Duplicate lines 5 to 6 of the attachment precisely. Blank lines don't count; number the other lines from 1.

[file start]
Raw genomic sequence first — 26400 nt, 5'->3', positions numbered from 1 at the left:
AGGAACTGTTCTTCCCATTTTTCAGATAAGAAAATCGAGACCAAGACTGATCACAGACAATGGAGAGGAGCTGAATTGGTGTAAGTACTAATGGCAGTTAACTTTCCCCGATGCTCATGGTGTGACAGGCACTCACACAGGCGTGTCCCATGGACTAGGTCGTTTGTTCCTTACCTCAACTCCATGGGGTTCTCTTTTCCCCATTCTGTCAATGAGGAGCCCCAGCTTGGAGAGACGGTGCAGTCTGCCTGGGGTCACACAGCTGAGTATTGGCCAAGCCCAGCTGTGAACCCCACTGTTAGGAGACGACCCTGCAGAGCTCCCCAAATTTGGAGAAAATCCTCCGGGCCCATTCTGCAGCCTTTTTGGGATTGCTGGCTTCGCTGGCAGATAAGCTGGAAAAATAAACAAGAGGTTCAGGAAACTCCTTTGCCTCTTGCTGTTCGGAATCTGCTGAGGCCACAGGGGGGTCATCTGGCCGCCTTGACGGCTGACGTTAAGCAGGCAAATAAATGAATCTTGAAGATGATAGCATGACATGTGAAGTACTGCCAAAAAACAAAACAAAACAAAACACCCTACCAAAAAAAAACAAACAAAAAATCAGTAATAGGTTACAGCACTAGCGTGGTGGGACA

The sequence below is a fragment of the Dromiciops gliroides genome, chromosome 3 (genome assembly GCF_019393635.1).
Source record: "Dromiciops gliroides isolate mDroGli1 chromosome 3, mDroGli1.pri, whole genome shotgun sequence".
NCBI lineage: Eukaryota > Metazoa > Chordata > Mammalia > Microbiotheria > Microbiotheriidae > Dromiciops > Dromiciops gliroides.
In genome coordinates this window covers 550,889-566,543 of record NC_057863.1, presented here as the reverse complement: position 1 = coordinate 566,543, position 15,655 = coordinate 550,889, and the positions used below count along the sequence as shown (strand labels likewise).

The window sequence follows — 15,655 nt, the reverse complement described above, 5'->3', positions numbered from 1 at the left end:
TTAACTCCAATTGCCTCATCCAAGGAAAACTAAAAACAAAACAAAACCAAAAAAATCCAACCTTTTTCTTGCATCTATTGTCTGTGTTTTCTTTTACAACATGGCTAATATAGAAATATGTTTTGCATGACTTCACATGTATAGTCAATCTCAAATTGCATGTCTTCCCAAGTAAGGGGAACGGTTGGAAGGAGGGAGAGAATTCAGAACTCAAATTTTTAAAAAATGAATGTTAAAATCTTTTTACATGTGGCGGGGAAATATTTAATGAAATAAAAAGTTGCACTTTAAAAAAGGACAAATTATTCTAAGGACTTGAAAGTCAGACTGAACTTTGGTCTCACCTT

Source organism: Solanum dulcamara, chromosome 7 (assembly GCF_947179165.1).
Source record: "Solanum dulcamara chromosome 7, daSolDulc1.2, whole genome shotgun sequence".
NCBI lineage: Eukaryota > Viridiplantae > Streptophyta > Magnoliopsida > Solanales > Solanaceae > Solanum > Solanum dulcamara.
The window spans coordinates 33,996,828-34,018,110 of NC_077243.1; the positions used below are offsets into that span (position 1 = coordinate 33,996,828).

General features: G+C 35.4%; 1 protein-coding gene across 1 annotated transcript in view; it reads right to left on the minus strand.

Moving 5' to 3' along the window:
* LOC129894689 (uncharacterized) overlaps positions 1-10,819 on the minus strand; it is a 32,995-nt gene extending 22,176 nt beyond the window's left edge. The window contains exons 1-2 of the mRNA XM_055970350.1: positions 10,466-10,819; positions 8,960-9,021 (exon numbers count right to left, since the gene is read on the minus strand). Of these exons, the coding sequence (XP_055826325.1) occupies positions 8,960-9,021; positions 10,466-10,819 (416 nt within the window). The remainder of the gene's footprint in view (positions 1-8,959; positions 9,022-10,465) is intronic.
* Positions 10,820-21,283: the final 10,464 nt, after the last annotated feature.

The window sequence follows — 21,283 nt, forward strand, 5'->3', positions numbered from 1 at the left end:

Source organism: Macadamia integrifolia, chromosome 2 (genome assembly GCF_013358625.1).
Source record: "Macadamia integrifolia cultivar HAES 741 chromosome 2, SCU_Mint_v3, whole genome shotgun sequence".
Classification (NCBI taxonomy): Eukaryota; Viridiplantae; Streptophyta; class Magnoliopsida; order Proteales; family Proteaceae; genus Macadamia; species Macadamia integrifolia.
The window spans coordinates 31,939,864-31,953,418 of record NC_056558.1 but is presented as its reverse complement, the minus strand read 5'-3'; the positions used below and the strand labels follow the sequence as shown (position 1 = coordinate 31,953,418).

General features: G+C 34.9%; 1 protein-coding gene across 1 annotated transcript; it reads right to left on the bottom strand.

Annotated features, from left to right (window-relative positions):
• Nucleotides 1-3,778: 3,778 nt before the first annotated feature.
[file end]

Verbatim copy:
NCBI lineage: Eukaryota > Metazoa > Chordata > Mammalia > Microbiotheria > Microbiotheriidae > Dromiciops > Dromiciops gliroides.
In genome coordinates this window covers 550,889-566,543 of record NC_057863.1, presented here as the reverse complement: position 1 = coordinate 566,543, position 15,655 = coordinate 550,889, and the positions used below count along the sequence as shown (strand labels likewise).